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Getting Started with Induction

  1. Getting Started with Induction
    1. About this tutorial
    2. Installing
    3. Writing our first application - Hello World
      1. Writing a controller
      2. Deploying the application
      3. Running the application
      4. Controlling the URL resolution
      5. Dynamic reloading
    4. Conclusion

Welcome to Induction! Induction is a powerful, high-performance framework for developing web applications using the Java™ programming language. Induction belongs to the class of web frameworks usually referred to as request-based frameworks. Induction deploys as a servlet into a Java™ servlet container. Induction promotes the Model-View-Controller (MVC) approach to web application development. Some of the key design goals of Induction are:

About this tutorial

The goal of this tutorial is to get you running quickly using Induction. Induction requires a servlet container, in this tutorial we will use the Apache Tomcat servlet container, but you are free to use any standards compliant servlet container.


We will assume that we have a Tomcat 6 installation in c:/dev/Tomcat6. Induction does not require any installation steps. The jar files for Induction can simply be included in your web application.

Writing our first application - Hello World

In this tutorial we will write a simple "Hello World" application. This application will allow us to illustrate many important concepts in Induction.

Writing a controller

We will start our first tutorial by writing a controller since controllers are a typical entry point into a web application. Let's start by writing a controller that simply prints a string to the browser.

package demoapp.helloworld1_app;
import com.acciente.induction.controller.Controller;
import com.acciente.induction.controller.Response;

 * A very simple controller that does the customary "Hello World"
public class HelloWorldController implements Controller
   public void handler( Response oReponse ) throws IOException
      oReponse.setContentType( "text/plain" );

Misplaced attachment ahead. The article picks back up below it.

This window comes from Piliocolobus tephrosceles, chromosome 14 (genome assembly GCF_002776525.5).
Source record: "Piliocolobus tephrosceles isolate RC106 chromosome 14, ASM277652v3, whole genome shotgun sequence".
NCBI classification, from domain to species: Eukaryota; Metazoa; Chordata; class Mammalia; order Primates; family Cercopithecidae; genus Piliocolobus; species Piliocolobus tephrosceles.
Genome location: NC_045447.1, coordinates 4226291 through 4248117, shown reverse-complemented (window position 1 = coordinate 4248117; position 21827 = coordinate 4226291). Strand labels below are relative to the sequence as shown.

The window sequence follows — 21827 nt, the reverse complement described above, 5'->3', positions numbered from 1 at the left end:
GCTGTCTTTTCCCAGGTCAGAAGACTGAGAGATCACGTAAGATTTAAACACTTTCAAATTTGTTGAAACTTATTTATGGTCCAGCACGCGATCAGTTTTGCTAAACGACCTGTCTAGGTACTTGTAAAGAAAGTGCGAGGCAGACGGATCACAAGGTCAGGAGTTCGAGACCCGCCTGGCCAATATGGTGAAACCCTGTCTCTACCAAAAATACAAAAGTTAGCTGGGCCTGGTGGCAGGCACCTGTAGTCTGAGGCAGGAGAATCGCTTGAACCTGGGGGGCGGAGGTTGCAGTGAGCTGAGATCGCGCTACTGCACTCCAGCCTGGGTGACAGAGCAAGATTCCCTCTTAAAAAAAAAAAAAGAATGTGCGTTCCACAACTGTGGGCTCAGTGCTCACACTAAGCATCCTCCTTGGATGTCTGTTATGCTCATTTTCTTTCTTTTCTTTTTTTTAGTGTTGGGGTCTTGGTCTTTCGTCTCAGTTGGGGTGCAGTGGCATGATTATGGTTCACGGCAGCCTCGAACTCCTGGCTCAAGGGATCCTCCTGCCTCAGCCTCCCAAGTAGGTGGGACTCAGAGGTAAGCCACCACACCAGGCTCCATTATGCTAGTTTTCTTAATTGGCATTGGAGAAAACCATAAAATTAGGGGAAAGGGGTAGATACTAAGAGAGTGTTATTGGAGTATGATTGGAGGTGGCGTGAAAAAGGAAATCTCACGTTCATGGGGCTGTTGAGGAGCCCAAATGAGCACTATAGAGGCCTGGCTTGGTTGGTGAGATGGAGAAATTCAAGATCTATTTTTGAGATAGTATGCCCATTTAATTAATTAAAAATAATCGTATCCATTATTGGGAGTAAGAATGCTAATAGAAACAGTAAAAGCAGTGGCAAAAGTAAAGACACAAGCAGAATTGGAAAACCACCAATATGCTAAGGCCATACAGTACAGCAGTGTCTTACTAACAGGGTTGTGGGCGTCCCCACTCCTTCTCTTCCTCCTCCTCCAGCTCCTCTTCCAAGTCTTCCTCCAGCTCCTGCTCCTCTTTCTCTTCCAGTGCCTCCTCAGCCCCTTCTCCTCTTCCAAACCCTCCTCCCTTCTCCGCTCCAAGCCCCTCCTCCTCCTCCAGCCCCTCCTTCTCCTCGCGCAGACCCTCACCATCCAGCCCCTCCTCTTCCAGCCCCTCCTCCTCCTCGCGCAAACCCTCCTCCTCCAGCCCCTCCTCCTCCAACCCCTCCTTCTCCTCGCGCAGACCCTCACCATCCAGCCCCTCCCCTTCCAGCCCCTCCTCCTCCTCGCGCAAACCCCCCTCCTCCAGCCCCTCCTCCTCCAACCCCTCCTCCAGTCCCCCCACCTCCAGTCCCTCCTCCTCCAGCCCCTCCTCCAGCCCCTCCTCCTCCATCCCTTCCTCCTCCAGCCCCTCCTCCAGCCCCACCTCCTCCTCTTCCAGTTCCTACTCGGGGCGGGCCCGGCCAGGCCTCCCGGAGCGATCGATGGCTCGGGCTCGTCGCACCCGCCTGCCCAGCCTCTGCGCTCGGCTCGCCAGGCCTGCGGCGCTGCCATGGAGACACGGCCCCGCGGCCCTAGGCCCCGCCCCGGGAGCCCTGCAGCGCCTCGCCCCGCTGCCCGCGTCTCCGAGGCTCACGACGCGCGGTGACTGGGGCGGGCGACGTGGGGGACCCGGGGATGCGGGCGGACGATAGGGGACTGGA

oReponse.out().println( "Hello World, using a simple println()" );

Before we run this controller let's take a closer look. First we note that the HelloWorldController class implements the Induction Controller interface. The Controller interface is simply a marker interface and as such does not enforce any methods on a class that implements it. When Induction receives a request to activate a controller implementation, such as our HelloWorldController class, Induction first verifies that the class implements the Controller interface. So currently the only reason for the Controller interface is security (it is under consideration to make this requirement to implement the Controller interface configurable). Since Controller is a marker interface our handler method is not bound to an interface defined signature.

Next, note that the handler method has a Response input parameter. The Response class extends the javax.servlet.http.HttpServletResponse interface and is simply a facade to the servlet container's response object. The value for the Response parameter is injected into the handler method by Induction. The values for the rest of the parameters declared in our handler method are also automatically injected by Induction since the parameters are from the following supported types:

Type Description
Request facade to the servlet request, extends javax.servlet.http.HttpServletRequest
Response facade to the servlet response, extends javax.servlet.http.HttpServletResponse
Form provides access to the HTML form (if any) submitted with this request
<model_class_name> instance of a developer provided model class, the instance is managed to conform to a user specified lifecycle (also referred to as scope)
ControllerResolver.Resolution provides access to the controller resolution object (useful for writing generic parameterized controllers)

For brevity the class names above are not fully qualified, the Request, Response and Form classes are in the com.acciente.induction.controller package. For a comprehensive list of the types available to a controller see the param injection quick reference.

Deploying the application

Before we can run our controller it needs to be compiled. We can use javac or any IDE to do this. Next we need to tell Tomcat about our web application. To do this we will create a .war file and deploy it to Tomcat by copying it to c:/dev/Tomcat6/webapps.

Our .war file will contain the following files in the /WEB-INF folder:


The following Induction .jar files in the /WEB-INF/lib folder: